Voting Machine Mess-up Du Jour (Displayed 08/03/04)

United States.
Human errors cause election miscounts and other problems.

Many proponents of paperless voting defend the use of computerized voting machines by attributing electronic election disasters to human error.

Since voting systems are designed by humans, manufactured by humans, programmed by humans; as well as tested, installed, configured, set up, operated, and voted on by humans; it is difficult to think of a type of machine failure that might not be attributed to humans.

Here's a smattering of recent election problems and the humans whose errors may have caused the problems.

Human error by ...

  Election problem ...

Ballot programmer,
and tester

  Ballot programming error declared landslide victories for two losing candidates.

software programmers,
and/or tester

  Poll workers were unable to start up encoders.

User interface designer,
and poll workers

  Poll workers had difficulty using the system and gave the wrong ballots to 7000 voters.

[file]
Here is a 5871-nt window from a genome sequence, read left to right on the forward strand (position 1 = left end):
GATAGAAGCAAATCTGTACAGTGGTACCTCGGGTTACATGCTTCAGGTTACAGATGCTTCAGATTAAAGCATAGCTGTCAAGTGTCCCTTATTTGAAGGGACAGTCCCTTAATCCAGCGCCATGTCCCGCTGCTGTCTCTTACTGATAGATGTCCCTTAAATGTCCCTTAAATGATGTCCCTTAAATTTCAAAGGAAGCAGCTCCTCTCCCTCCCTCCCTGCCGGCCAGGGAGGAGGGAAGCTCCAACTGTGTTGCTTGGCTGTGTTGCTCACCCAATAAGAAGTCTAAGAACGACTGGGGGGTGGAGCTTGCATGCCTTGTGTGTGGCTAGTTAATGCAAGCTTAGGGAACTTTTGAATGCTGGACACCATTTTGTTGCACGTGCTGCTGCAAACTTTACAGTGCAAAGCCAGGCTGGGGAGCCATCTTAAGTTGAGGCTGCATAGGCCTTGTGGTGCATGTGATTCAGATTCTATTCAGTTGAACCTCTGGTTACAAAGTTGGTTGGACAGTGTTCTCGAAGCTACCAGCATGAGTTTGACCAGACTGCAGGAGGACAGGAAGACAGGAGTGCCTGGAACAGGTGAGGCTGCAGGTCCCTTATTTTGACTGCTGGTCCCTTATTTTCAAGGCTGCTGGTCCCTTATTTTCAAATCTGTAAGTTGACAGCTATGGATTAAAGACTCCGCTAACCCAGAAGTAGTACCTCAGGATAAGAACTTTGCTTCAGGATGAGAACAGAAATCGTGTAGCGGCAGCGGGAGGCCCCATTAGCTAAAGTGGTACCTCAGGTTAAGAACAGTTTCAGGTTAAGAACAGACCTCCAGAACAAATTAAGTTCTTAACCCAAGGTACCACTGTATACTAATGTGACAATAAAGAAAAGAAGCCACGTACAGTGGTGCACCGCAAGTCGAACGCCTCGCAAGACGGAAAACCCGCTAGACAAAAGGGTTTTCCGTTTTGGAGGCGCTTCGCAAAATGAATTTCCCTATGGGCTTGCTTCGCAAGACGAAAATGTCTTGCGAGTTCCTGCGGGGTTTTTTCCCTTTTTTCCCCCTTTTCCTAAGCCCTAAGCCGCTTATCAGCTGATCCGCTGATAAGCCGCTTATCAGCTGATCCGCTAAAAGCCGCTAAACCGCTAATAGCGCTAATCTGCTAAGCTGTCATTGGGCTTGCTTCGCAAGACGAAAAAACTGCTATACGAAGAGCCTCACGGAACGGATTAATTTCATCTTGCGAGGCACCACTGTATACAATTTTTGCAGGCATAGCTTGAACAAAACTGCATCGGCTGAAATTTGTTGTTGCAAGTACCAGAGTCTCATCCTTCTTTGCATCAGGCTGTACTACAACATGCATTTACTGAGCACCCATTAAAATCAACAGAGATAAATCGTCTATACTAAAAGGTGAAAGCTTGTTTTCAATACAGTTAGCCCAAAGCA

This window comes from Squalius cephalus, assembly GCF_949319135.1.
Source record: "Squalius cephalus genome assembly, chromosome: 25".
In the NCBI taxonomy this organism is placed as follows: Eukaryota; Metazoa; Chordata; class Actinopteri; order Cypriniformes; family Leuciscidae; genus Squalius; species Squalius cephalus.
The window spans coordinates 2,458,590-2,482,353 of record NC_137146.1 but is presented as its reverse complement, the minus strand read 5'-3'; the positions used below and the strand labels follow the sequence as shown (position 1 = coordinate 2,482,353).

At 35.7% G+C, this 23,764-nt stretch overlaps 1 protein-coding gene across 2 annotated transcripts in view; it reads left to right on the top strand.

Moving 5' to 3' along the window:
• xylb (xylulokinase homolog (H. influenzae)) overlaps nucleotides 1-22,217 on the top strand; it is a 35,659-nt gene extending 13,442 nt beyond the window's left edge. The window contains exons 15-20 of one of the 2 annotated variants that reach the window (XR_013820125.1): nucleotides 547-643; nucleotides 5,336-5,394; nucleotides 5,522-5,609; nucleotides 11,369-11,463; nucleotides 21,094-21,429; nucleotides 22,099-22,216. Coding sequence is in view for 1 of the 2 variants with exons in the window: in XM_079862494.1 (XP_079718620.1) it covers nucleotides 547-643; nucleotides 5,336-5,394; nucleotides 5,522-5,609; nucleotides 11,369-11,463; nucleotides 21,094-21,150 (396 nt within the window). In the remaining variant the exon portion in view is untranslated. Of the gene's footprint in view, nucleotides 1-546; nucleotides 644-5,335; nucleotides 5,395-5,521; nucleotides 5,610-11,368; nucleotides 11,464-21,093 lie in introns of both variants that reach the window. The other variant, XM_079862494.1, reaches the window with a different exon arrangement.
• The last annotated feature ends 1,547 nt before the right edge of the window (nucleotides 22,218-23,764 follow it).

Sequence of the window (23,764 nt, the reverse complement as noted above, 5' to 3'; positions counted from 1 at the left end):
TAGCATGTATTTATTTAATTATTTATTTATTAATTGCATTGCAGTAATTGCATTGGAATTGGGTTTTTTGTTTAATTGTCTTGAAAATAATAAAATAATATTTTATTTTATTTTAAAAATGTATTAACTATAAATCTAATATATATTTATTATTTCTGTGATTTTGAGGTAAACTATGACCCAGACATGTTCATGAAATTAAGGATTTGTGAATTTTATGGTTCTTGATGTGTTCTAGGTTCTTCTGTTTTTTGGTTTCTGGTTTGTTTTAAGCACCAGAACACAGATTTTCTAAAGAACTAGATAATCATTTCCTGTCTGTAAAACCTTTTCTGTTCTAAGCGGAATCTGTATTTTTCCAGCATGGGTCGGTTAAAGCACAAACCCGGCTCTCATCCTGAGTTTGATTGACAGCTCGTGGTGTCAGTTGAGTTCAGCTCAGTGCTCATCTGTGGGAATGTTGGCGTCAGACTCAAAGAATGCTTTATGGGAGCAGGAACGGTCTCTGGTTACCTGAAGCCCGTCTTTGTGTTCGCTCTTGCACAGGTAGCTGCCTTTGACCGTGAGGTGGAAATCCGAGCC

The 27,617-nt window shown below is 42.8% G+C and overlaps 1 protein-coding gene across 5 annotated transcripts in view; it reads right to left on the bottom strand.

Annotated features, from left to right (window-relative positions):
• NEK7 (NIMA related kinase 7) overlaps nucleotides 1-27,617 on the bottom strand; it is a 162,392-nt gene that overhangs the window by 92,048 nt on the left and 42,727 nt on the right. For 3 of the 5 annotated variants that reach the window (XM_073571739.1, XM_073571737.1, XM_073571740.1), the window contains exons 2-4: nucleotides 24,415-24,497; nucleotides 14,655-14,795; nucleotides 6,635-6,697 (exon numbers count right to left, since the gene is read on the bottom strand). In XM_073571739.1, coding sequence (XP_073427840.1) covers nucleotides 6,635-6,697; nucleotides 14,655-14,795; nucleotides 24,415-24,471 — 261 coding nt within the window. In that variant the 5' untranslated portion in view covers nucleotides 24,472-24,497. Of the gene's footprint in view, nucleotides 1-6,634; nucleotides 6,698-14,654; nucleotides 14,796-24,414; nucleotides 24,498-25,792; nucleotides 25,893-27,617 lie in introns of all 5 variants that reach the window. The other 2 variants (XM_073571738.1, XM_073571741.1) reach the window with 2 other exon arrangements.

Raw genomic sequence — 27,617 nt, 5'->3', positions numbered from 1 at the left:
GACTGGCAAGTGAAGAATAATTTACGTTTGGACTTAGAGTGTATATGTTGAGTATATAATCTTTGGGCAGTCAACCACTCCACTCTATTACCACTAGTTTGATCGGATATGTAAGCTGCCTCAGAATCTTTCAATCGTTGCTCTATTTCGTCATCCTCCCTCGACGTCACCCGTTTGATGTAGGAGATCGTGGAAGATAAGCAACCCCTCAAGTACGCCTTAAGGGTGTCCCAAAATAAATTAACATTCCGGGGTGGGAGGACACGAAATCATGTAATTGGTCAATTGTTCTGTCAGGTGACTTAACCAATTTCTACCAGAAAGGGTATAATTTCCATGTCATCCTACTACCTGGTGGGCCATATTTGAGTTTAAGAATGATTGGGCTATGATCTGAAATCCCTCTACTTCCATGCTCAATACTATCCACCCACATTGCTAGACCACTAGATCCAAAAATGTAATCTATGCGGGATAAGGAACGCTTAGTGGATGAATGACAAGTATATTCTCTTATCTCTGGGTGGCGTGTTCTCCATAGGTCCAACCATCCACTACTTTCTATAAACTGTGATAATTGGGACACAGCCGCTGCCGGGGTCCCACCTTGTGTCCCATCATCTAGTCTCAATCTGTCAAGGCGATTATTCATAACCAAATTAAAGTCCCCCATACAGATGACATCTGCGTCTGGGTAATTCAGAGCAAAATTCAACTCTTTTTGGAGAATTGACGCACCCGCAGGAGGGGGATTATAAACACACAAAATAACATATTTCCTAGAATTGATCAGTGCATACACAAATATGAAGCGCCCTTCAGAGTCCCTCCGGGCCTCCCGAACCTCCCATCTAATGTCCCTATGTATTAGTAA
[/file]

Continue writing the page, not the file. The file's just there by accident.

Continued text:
Hardware design engineer
and/or manufacturer,
and tester

  Hardware failed, voters couldn't get the machines to record their choices.

Software programmer
and tester

  Ballots won't print correctly if data is imported too many times during the setup process.

User interface designer,
firmware programmer,
tester and/or voters

  134 ballots were blank in a one-race election.

Hardware design engineer
and tester

  A malfunction with one machine caused all nine machines in the polling place to go down.

Firmware programmer
and tester

  Two lines of code in the wrong order corrupted the audit log when a low-battery message was recorded to the log.

Tally software programmer
and tester

  Software couldn't read data from the secondary audit log.

County elections staff

  Elections data, lost in machine failure, had not been backed up. Later, a backup CD was found.

User interface designer,
and/or developer,
and tester

  Accessibility features for the blind weren't helpful.

Every electronic election is a beta test,
without the industry-standard
error-reporting procedures.
~ Ellen Theisen